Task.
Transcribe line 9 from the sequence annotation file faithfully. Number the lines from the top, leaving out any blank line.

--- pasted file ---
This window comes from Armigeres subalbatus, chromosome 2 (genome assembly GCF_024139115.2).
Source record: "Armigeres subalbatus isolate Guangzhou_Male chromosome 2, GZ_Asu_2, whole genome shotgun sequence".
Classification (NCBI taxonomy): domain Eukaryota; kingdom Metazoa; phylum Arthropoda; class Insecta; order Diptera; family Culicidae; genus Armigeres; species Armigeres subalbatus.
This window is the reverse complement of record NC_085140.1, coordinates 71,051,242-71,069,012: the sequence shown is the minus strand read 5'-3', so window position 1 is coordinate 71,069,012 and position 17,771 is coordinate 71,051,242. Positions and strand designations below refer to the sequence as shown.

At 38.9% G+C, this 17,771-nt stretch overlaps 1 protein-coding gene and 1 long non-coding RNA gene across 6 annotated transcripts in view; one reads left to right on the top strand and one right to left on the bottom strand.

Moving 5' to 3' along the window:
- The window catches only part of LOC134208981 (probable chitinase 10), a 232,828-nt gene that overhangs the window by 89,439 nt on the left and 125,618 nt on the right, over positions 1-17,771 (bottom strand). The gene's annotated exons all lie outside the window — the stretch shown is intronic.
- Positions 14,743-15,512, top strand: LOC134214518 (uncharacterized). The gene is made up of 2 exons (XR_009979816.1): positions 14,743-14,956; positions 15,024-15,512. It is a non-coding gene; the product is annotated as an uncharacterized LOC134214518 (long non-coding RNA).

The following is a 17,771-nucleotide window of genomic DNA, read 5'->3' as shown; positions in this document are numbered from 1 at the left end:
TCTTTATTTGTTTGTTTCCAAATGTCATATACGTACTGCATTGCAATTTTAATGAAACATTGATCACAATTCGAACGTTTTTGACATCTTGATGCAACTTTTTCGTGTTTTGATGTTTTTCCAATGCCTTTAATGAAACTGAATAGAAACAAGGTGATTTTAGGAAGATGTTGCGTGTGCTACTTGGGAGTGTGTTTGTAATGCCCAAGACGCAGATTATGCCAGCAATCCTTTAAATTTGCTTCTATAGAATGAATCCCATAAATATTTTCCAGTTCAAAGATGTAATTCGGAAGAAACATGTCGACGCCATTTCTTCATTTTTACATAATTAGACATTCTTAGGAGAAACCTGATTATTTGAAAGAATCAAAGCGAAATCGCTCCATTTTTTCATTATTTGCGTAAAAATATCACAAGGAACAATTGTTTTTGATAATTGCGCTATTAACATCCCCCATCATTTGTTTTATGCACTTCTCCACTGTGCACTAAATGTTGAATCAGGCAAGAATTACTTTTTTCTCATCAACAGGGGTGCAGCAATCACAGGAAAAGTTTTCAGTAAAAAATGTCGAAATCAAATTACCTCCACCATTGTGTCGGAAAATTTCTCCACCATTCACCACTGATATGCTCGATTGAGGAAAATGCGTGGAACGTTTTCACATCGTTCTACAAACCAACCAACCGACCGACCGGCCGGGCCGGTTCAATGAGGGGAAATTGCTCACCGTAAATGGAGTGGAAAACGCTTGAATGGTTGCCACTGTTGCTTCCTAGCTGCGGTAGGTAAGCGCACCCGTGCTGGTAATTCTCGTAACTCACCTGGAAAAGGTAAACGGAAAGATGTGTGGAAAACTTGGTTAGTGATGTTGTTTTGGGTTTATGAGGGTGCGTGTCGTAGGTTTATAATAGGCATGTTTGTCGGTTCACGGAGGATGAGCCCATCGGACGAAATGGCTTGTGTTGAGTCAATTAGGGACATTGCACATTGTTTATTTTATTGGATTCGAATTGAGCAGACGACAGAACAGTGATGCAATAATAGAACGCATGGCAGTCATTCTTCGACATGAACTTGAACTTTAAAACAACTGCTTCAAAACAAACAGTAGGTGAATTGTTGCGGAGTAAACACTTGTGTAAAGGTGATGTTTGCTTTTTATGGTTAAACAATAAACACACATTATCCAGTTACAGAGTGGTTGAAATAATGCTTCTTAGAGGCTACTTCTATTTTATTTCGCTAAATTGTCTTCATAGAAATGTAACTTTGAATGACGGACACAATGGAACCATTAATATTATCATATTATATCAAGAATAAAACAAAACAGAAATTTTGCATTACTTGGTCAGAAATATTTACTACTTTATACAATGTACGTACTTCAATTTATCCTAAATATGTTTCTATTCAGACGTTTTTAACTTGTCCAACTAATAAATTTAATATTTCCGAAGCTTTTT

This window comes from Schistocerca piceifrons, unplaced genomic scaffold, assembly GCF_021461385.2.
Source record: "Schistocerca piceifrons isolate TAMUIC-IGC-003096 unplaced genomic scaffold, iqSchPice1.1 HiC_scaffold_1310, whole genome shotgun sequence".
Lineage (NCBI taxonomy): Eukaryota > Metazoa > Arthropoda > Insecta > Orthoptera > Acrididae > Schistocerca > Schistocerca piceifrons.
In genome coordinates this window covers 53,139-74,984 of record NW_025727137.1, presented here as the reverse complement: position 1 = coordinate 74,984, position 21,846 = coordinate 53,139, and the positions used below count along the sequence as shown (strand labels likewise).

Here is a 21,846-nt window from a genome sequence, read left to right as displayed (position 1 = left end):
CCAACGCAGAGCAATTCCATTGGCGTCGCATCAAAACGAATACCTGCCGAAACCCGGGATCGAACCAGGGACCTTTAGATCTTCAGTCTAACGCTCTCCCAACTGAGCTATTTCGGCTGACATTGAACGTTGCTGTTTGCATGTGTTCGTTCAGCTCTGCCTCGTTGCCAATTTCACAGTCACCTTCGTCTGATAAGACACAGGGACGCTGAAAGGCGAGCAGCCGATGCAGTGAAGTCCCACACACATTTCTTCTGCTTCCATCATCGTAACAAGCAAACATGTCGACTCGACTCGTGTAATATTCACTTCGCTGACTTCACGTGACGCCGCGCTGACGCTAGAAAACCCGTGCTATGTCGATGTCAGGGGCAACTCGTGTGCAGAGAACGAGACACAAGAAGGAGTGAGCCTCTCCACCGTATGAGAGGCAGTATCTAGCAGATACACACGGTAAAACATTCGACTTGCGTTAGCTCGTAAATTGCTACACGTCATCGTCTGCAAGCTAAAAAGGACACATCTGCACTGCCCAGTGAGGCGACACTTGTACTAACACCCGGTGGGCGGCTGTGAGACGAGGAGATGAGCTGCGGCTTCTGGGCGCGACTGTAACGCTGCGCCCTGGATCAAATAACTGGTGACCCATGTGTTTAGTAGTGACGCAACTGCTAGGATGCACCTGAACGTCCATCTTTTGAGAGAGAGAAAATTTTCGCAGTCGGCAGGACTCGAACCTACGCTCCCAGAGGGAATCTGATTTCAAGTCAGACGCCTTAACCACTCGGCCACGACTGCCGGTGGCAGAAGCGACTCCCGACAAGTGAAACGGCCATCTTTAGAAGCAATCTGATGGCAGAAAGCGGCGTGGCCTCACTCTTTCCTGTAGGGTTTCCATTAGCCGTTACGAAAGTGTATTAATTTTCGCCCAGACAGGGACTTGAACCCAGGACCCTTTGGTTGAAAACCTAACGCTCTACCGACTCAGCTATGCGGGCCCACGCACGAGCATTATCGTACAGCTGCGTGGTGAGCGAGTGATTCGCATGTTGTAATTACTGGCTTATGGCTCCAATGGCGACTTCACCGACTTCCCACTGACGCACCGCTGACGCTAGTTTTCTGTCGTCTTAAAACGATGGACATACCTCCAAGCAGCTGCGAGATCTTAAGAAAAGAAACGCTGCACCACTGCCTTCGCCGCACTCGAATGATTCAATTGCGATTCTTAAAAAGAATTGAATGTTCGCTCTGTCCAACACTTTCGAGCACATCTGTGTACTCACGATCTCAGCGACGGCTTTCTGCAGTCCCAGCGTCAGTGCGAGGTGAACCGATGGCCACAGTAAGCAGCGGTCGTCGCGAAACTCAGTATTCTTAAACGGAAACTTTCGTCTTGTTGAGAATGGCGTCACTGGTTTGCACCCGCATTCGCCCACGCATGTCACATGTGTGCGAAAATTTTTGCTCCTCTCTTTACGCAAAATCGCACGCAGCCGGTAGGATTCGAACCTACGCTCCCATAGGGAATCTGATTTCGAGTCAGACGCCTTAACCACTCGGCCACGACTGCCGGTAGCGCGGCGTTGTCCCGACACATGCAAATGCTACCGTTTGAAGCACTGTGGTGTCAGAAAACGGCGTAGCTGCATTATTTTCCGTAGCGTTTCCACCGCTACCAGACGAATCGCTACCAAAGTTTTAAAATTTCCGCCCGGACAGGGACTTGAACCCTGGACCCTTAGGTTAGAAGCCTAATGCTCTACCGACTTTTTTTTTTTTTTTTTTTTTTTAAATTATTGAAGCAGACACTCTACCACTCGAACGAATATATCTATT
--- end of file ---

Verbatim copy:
The following is a 17,771-nucleotide window of genomic DNA, read 5'->3' as shown; positions in this document are numbered from 1 at the left end: